The term “too big to fail” was popularized by U.S. Congressman Stewart Mckinney in a 1984 Congressional hearing, discussing the Federal Deposit Insurance Corporation’s intervention with Continental Illinois and to many is very new to this era of mega-bank failures. But this term has been very old to the theory of international banking. ‘ Too Big to Fail’ is a clear concept asserting that certain financial concerns are too large and well connected to fall apart and in cases when this occurs the government should step in to bail them out. Economist Paul Krugman agrees that today finance is so well connected that shrinkage of financial institutions where none is ‘ too big to fail’ seems impossible.¹Despite the name, too-big-to-fail has not always been based on size alone since smaller firms that are highly interconnected or otherwise considered key have also enjoyed implicit protection.
However, sometimes the biggest of banks have the weakest of balance sheets and this is due to many reasons.
Many argued that giving financial support to such big institutions can raise an alarm to the ailing economy instead of curing it since it encourages ‘moral hazard’, another term that is very familiar to international banking. The 2007-2010 financial crises made this term very common. It also strengthened the beliefs of those who had little faith in the financial support provided to big firms. When the government intervenes in case a big firm is about to collapse or collapses, then there is a tendency of relying more on that aid. This means that the firm being bailed out will not feel the cost of failure since its risks would be covered by the government. In such cases, it will be more than willing to take over risks since it knows that in case of a fallout, the costs will be borne by the government. This is an irresponsible behavior since it highlights another basic term in international banking known as ‘information asymmetry’. This means that the party taking the risk ( in this case the big firm) has more information of its own actions than the party which is bearing the cost of the risk borne( the government or any funding international organization).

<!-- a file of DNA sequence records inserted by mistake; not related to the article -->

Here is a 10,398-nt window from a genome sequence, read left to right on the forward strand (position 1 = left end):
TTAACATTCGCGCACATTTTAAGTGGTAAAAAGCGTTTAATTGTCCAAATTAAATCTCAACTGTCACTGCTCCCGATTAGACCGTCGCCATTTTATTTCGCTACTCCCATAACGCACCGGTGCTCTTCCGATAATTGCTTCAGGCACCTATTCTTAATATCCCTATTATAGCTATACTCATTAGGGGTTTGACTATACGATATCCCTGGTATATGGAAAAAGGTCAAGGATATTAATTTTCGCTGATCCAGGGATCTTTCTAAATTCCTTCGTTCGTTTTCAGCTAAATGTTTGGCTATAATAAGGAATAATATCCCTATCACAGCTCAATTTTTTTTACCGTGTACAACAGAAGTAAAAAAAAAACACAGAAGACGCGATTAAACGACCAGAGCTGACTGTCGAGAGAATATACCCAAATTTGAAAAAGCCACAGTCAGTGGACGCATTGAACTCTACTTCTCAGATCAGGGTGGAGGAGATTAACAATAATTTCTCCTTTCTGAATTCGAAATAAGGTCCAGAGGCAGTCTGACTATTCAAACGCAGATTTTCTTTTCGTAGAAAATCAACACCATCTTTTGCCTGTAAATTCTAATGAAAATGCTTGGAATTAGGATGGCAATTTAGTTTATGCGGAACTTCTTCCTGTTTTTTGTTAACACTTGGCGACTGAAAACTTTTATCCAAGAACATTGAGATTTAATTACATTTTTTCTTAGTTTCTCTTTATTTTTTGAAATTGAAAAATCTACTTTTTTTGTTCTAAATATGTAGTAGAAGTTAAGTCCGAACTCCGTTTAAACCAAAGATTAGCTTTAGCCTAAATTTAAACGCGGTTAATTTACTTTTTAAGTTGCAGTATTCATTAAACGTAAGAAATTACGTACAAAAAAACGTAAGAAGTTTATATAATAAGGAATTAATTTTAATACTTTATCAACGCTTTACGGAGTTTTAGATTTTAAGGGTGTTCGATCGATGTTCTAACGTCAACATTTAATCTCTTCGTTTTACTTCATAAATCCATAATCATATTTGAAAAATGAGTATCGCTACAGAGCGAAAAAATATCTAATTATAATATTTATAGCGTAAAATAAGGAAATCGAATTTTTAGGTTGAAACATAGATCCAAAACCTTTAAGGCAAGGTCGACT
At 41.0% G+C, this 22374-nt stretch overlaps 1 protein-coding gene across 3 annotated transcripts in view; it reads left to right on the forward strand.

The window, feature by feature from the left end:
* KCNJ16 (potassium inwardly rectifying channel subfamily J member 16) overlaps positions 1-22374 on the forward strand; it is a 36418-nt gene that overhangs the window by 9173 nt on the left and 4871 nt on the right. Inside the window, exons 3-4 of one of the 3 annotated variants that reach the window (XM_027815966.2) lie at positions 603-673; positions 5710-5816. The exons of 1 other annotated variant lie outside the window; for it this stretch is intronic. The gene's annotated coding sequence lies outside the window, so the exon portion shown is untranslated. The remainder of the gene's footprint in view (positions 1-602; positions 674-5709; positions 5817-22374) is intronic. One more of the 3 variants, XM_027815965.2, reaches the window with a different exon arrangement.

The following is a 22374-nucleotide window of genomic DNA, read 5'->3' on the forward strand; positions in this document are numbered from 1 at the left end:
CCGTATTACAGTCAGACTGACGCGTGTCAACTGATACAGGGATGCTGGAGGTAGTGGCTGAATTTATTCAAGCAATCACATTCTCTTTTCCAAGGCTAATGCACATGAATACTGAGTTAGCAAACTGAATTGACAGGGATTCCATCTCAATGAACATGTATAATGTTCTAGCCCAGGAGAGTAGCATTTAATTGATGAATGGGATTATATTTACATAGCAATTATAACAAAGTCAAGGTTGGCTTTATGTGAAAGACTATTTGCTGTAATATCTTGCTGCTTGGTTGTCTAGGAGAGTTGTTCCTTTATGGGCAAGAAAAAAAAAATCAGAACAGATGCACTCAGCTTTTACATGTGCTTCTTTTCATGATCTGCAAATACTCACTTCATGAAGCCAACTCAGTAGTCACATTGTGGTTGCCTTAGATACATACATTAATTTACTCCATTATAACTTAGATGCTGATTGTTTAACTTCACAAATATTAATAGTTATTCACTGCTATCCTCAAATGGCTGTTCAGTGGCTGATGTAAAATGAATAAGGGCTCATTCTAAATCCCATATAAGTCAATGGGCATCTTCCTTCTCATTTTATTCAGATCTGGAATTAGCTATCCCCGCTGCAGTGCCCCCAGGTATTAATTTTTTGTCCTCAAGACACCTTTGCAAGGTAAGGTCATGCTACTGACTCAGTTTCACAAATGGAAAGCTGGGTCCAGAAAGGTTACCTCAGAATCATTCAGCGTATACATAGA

Why this issue matters to us?
The catch here is that indirectly the taxpayer, depositors, and creditors end up paying for the losses that occur incase a ‘big’ firm fails. According to the World Bank, of the nearly 100 banking crises that have occurred internationally during the last 20 years, all were resolved by bailouts at taxpayer expense.² So if let’s say, a big firm wants to get risky with its investments or lending out loans then it’s risking not only the financial system of an economy but also the money of millions of taxpayers since it is well cushioned by the government in case of a fallout.
Does this mean that the firms should stop taking risks and be overtly cautious about giving out loans?
If this happens then how will the economy grow?…. the answer is that the government needs to separate firms that take the financial help ‘for granted’ from those who are ‘genuine’. This is where strict regulation is required.
Personally, I do not think bailing out EVERY BIG firm or NOT bailing out any big firm is what we should be looking at. Any extreme step can lead to vicious results in the economic cycle. Regulation and strong policies in which banks work ethically together and keep each other well-informed is the answer to a good and strong banking system. Sometimes a small bank has a strong balance sheet and a strong hold globally which proves they are well connected. Such banks should be given help since too many small bank failures could lead to complicated situations. Another solution could be divestment where a megabank can be split into smaller units so that regulating these banks becomes easier and more ethical. In such cases, the information will be easily circulated since the divisions will be smaller and easy to manage. A report about the global banking industry by Boston Consulting Group, which was released on Tuesday, says new regulations and less business will force the big banks to dramatically shrink.³ This means that only Goldman Sachs (GS), Deutsche Bank (DB), and JPMorgan Chase (JPM) maintain their current asset size. The others, which include such banking giants as Bank of America (BAC), Barclays (BCS), Citigroup (C), Credit Suisse (CS), and Morgan Stanley (MS), will have to exit businesses, eliminate staffers, and rethink what they do in order to survive.
Right-sizing is important but more important is distinguishing out banks (big or small but well connected) that make a difference in case they fail. The magnitude of the failure also differs and should be taken into account but bailing out EVERY and ANY big firm is only a small answer to a much bigger problem.
© 2013 Deena Zaidi. All rights reserved.
2.Boyd, John H. (April 2000), “A User’s Guide to Banking Crises”. World Bank, pp. 1-3.